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27 May, 2014 03:31

Kim Dotcom’s party forms alliance with leftist indigenous party

Kim Dotcom’s party forms alliance with leftist indigenous party

The New Zealand’s Internet Party founded by Internet tycoon Kim Dotcom has formed an alliance with the small left-wing indigenous Mana Party in efforts to win a parliament seat in the September general election.

The new party called Internet Mana will put up a combined list of candidates in the election. The deal was announced by Mana Party’s leader Hone Harawira and Internet Party’s chief executive Vikram Kumar during a joint press conference in the parliament on Tuesday morning.

Harawira will be at number one of the joint entity's party list with an Internet Party candidate at number two, The New Zealand Herald reported.

Dotcom, also known as Kim Schmitz, was said to have brokered the deal but will not hold any position in the party because he is not yet a citizen and thus cannot stand for election. The German-born mogul and the found of Megaupload has been fighting US attempts to extradite him from New Zealand to face online piracy charges.

“Every vote for #InternetMANA will effectively strengthen the momentum for change and hope in New Zealand.” - @vikram_nz#InternetParty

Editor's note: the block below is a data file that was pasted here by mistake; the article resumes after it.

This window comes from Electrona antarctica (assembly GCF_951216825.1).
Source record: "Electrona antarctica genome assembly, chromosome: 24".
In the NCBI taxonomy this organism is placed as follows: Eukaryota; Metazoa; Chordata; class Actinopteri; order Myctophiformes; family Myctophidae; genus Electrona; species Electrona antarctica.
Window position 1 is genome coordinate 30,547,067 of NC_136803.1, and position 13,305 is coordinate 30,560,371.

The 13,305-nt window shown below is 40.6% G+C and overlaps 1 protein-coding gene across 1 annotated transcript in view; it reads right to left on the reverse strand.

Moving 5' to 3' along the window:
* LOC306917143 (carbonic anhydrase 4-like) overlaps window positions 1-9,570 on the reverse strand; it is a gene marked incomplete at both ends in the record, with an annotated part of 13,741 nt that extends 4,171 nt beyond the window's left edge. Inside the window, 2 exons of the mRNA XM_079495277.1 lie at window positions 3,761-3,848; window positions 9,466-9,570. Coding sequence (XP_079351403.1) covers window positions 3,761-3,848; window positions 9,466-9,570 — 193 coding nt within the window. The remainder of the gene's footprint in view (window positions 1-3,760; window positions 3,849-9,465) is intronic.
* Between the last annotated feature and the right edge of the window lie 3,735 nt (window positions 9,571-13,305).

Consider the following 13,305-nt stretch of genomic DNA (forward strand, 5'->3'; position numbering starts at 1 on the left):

— Internet Party (@InternetPartyNZ) May 27, 2014

Internet Party’s Kumar said he was "absolutely delighted to have come to an arrangement". He stressed that the two parties would retain their separate policies. The Internet Party will aim at young voters with policies of cheaper Internet, the creation of high-tech jobs, and the protection of privacy and the Mana Party will carry on with its focus on giving a voice to “the poor, the powerless and the dispossessed.”

The party’s current MP holds one of seven seats reserved for the indigenous Maori people.

I see this as being a brighter future for Mana and I see us doing far better in this election than commentators might have thought three or four months ago," Harawira said.

Kim Dotcom launched his Internet Party in March with promises of high-speed internet, a high-tech jobs boom, restricted government surveillance and a review of the Trans-Pacific Partnership Agreement as part of its political platform. "It is a movement for people who haven't voted before, who have been disappointed by voting, or who don't like the political choices on offer," Dotcom said.